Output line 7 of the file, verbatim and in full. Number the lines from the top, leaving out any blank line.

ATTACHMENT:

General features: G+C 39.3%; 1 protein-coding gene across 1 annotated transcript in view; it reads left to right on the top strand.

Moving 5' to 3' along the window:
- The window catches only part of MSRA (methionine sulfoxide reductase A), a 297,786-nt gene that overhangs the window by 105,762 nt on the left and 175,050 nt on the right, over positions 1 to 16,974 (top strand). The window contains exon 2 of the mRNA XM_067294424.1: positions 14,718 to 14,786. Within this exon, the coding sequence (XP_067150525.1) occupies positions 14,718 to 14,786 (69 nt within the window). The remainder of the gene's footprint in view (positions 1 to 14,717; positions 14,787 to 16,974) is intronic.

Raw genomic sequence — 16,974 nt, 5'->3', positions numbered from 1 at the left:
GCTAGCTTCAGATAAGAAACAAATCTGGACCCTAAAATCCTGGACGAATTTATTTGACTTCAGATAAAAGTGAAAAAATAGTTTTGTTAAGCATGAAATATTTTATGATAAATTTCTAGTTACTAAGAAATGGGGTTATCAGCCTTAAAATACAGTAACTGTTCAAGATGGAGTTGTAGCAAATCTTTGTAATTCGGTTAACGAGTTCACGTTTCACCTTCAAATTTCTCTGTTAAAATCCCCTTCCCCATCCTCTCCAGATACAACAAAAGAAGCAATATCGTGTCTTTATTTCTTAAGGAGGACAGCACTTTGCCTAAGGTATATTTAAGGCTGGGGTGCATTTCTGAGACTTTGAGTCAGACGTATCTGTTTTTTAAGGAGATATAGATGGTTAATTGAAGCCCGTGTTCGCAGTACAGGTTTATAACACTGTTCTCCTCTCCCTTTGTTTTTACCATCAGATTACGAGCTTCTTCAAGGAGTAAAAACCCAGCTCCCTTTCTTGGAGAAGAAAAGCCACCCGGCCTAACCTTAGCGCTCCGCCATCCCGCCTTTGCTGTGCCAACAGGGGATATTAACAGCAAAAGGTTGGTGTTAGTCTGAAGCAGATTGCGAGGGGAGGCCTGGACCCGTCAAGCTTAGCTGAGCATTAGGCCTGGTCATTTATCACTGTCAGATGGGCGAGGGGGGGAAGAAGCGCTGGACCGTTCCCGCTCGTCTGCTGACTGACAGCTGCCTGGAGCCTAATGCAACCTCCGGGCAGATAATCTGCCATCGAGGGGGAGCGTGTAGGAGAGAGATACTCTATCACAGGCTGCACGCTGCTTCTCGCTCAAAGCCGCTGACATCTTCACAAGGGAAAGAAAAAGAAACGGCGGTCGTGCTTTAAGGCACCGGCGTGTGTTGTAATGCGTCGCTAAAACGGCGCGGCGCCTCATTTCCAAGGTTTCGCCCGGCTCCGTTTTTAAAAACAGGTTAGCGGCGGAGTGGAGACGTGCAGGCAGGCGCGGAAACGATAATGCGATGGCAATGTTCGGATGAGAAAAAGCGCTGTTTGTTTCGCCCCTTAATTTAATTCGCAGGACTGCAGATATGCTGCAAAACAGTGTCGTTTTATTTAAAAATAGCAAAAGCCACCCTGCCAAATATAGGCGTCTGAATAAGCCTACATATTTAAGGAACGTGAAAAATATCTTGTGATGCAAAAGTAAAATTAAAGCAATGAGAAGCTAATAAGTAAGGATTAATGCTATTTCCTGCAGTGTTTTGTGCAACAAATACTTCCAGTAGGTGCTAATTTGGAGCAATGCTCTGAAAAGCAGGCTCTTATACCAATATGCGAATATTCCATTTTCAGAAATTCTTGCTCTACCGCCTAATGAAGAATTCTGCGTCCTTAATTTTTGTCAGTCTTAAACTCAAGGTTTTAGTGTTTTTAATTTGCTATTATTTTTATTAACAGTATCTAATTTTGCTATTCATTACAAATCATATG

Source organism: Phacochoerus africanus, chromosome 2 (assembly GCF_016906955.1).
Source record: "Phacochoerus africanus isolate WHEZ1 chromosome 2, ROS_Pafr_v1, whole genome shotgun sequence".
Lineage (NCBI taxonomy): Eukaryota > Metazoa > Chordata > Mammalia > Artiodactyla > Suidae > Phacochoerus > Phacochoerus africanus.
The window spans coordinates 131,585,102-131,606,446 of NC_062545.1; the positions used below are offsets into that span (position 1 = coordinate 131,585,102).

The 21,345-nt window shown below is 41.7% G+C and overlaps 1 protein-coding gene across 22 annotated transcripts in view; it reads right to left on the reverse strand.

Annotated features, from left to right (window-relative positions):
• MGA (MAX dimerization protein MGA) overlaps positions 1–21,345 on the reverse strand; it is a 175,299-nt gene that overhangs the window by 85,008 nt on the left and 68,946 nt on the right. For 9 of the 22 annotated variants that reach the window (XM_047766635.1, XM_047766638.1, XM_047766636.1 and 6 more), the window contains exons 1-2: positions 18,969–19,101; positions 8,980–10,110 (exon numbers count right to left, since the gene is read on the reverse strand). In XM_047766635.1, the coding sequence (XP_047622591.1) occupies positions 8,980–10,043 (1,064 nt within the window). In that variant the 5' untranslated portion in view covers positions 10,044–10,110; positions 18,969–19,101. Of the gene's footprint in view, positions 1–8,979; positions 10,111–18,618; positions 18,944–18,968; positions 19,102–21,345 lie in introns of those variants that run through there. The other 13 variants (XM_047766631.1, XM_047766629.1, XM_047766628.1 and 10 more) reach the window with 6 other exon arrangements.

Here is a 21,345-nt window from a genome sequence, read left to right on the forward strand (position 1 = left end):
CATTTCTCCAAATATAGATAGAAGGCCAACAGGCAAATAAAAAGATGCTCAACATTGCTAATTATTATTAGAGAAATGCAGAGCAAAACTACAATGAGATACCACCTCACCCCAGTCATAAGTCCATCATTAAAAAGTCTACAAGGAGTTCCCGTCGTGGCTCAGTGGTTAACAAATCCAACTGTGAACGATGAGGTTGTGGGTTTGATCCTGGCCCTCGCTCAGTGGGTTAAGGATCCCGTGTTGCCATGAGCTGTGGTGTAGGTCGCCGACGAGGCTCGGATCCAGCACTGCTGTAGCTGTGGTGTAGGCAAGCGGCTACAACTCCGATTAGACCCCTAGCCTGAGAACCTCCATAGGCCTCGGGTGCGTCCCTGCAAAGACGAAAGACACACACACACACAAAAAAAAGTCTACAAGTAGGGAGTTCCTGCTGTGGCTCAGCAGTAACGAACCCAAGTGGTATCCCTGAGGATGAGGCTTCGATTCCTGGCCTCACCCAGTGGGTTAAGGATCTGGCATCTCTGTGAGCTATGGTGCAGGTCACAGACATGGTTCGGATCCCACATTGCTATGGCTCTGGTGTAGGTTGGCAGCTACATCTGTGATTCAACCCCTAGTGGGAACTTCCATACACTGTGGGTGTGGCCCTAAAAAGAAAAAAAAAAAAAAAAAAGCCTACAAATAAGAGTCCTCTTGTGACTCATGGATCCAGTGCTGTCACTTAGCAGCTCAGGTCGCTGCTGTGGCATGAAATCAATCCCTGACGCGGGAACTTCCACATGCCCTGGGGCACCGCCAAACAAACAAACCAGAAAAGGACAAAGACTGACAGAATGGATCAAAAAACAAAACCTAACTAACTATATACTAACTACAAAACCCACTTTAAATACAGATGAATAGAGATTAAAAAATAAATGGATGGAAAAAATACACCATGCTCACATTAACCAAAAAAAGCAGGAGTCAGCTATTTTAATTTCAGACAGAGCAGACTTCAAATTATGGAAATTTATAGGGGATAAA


Source record: "Phacochoerus africanus isolate WHEZ1 chromosome 2, ROS_Pafr_v1, whole genome shotgun sequence".